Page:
It’s welcome news that more than 80 countries have increased their domestic HIV and AIDS investments by over 50% in the past five years according to the latest data, and exceeded international investments for the first time. But let’s not get complacent and expect that the global HIV response can rely solely on domestic investments.
As the report notes, despite the increase in domestic funding, there is still a large shortfall in overall global funding for HIV – some $7 billion with at least half of this in sub-Saharan Africa. The majority of people living with HIV now live in middle income countries (MICs) but funding for HIV programmes is being directed by donors to low income countries. This means that interventions for most at risk populations are in danger of being seriously underfunded, which in turn will very likely lead to more new infections.
Countries such as Brazil, Russia, India, China and South Africa may now fund, on average, more than 75% of their domestic AIDS responses but Russia for example has the worst record of any European country when it comes to new HIV infection rates among people who use drugs and refuses to adopt a harm reduction approach with needle exchanges and medication assisted therapy.
On a more positive note, significant progress in increasing access to antiretroviral therapy (ART) has been made over the last year, an increase of 1.4 million since 2010, meaning that more than 8 million people worldwide now have access. With upwards of 7 million people still in need, we will not however meet the goal of getting treatment to 15 million people by 2015 without a huge effort to scale up.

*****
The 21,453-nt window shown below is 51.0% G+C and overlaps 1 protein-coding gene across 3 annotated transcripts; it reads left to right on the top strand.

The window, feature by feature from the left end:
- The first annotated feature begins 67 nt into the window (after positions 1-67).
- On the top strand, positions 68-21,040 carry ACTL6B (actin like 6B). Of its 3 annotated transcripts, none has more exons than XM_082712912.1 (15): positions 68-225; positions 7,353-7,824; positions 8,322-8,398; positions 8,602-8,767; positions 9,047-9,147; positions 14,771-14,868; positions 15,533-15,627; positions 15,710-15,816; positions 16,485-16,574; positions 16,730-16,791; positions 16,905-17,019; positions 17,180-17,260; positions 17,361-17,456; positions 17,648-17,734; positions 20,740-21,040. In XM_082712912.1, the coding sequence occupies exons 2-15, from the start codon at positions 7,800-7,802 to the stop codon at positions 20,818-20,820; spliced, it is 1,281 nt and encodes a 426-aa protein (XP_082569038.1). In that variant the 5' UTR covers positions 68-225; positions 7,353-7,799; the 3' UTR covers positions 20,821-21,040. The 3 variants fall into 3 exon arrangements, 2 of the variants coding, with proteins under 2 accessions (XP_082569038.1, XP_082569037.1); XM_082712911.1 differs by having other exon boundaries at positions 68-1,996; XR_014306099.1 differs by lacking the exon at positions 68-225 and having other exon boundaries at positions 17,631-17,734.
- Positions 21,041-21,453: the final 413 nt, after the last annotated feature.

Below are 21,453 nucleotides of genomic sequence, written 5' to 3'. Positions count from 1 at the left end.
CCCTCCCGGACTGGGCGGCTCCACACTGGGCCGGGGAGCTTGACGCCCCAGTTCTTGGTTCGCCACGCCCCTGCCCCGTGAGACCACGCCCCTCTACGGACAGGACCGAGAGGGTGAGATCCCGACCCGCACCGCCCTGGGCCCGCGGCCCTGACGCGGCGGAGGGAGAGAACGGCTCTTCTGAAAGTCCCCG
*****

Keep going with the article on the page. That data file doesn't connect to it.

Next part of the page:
Most disappointing perhaps was the news that there has been only a slight reduction in HIV incidence or deaths over the last few years. In 2010 there were 2.7 million new HIV infections; in 2011 there were 2.5 million. Similarly the number of AIDS-related deaths remained static. It should also be noted that, globally, women and girls still bear a disproportionate HIV burden.
Commenting on the findings, the Alliance’s Head of Policy Anton Ofield-Kerr said: “This is clearly a pivotal moment in the global campaign to stem HIV. Countries taking more of a lead in their own national HIV response and investing resources accordingly has got to be a good thing but the commitment of international donors must also continue apace if we are to really end AIDS once and for all.”
You can view the full report on the UNAIDS website.
This is a pivotal moment in the global campaign to stem HIV